I attended a variety of paper sessions and talks over the course of the conference, too. Whilst they were all quite interesting, my favourite sessions were (1) Digital Sociology and Information Science Research and (2) New Takes on Information Behaviour. The first session was a great opportunity to talk about the changing climate of information studies, with inclusion of “digital” interests in other domains (in this case, sociology). It helped to remind me that there are many crossovers from information science into other disciplines—something I have long known, but I still struggle to fully appreciate. The second session was about information behaviour, but my main takeaway was new takes on methods of investigation for information behaviour studies. And when I think about the two sessions combined, I think that it would have been very interesting to have a round-table discussion about digital sociology’s role in information behaviour. (Just think about the interesting research methods you could come up with there!)
The conference was also a very social one. There were lunches and evening receptions each day, but as most people were staying at the conference hotel, even breakfast was an opportunity to meet with other conference-goers. In fact, some of my greatest networking moments happened whilst waiting in the queue at the omelette bar!
The last social event of the evening was the Sig-CON meeting which is meant to be a bit of a laugh. Thanks to my supervisor’s great suggestion, I was able to “open” the event with a YouTube screening of my Bright Club comedy gig from this past February. It was also at the Sig-CON that the winners of the OCLC Storify competition were announced. The competition was open to students attending the conference. They were asked to share their ASIST adventure online, pulling everything together into a single Storify entry. And you know that I’m only telling you that because I was one of the (five) winners!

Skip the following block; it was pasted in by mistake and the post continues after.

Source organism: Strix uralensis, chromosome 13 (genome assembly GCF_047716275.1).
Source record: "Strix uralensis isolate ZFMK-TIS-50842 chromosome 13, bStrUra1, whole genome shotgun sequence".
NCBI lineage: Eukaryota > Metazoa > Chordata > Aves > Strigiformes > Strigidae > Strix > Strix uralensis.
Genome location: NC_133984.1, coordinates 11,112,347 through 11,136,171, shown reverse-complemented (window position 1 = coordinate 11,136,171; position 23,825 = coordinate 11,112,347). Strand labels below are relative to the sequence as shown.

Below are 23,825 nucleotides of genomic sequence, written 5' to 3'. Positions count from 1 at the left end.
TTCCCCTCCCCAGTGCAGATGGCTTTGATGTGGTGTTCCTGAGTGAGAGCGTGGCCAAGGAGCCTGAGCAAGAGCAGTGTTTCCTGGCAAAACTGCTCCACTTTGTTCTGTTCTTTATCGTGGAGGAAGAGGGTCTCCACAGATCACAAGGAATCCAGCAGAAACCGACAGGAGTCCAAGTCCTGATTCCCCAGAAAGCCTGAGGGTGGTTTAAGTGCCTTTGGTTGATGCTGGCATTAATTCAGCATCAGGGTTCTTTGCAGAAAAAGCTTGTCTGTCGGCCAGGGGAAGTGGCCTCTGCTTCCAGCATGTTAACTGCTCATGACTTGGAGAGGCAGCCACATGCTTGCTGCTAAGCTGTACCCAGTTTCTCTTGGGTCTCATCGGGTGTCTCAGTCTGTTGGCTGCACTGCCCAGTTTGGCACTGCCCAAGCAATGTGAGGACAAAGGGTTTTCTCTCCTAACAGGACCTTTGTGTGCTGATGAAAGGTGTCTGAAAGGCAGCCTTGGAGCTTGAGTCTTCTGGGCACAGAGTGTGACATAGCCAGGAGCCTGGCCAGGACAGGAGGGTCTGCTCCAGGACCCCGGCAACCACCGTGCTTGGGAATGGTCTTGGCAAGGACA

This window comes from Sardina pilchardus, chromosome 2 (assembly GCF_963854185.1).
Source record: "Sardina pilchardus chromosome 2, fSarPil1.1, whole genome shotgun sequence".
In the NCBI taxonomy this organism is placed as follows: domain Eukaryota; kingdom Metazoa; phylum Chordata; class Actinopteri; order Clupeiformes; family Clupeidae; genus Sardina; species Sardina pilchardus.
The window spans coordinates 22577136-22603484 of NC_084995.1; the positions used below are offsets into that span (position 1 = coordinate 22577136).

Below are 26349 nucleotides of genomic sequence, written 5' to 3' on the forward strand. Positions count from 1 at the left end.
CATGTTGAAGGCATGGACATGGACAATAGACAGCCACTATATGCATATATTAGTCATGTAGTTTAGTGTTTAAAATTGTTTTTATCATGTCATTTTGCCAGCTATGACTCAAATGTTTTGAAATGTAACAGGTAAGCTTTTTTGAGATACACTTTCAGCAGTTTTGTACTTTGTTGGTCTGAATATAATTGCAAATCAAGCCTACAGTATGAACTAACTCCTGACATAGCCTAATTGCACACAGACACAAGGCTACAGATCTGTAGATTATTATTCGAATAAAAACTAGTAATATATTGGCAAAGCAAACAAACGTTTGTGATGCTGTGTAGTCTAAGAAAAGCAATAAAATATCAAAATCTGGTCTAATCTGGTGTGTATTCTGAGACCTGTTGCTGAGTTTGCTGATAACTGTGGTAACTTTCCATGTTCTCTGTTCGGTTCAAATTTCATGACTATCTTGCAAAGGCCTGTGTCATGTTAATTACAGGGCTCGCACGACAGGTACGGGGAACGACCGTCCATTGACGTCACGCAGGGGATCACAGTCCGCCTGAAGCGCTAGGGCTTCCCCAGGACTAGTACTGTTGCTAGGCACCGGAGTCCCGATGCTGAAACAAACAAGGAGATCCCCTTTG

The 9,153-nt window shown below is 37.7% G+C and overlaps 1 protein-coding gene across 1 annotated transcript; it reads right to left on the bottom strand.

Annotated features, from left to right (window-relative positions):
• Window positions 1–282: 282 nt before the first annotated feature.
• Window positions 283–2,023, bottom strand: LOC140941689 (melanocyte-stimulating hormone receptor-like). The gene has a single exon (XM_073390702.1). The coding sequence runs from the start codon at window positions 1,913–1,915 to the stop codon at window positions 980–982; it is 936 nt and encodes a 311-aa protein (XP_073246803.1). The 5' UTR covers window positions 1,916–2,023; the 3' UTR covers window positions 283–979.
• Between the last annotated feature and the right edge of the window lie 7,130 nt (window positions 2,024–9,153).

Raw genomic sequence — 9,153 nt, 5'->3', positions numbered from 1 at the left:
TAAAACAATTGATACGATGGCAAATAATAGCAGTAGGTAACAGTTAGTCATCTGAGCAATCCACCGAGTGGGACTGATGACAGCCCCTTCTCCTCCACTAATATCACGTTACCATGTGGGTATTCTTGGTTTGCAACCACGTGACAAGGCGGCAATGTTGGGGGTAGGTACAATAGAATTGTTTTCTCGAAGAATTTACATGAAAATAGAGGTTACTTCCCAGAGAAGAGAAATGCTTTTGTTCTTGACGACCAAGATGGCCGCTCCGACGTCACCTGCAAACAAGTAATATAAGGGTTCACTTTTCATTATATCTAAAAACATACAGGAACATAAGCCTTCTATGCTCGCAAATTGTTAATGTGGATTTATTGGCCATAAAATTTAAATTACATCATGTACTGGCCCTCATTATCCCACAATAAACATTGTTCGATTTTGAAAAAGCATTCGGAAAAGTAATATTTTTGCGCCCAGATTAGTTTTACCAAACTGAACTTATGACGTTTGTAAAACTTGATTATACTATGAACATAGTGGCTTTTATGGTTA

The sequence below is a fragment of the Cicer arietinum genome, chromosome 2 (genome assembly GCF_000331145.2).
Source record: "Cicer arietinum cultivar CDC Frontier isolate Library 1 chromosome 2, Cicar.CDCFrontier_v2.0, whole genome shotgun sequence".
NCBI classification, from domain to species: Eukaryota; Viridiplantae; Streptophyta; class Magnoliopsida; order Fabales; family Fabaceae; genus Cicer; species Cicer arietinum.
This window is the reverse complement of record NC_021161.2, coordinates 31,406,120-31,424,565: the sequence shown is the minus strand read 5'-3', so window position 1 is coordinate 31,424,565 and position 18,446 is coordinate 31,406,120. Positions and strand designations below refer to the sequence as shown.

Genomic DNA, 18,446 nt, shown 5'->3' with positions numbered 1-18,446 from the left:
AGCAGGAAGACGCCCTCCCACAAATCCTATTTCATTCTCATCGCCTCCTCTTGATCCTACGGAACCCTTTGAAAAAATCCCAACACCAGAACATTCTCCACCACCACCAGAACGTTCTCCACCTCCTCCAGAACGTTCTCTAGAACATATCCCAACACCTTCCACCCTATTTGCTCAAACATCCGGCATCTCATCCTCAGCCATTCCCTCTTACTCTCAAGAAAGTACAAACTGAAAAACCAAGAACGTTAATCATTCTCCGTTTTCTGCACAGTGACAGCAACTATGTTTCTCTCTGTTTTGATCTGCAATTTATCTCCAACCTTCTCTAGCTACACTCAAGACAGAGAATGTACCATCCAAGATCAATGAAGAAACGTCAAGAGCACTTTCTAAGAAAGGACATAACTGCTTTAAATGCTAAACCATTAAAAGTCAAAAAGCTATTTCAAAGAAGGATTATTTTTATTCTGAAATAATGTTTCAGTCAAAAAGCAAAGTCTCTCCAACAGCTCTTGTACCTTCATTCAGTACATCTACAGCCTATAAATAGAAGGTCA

ASIST really was a great event for me, and I am so pleased to have been able to attend. I have come away from the conference feeling a bit more confident about my own place within the international Information Science family. I have also come away with some great ideas and insights for how best to explain some of my research in my thesis. And I owe it all to Cilip and the John Campbell Trust!
I won’t be attending any more conferences until next year now, but I do have a few lectures and one-day workshops and training sessions to look forward to. Of course, there’s also a question of that pesky PhD thesis that needs (a great deal of!) my attention. I am pleased to say that I am feeling very motivated at the moment though, so hopefully, I will manage a great deal of writing over the next few months.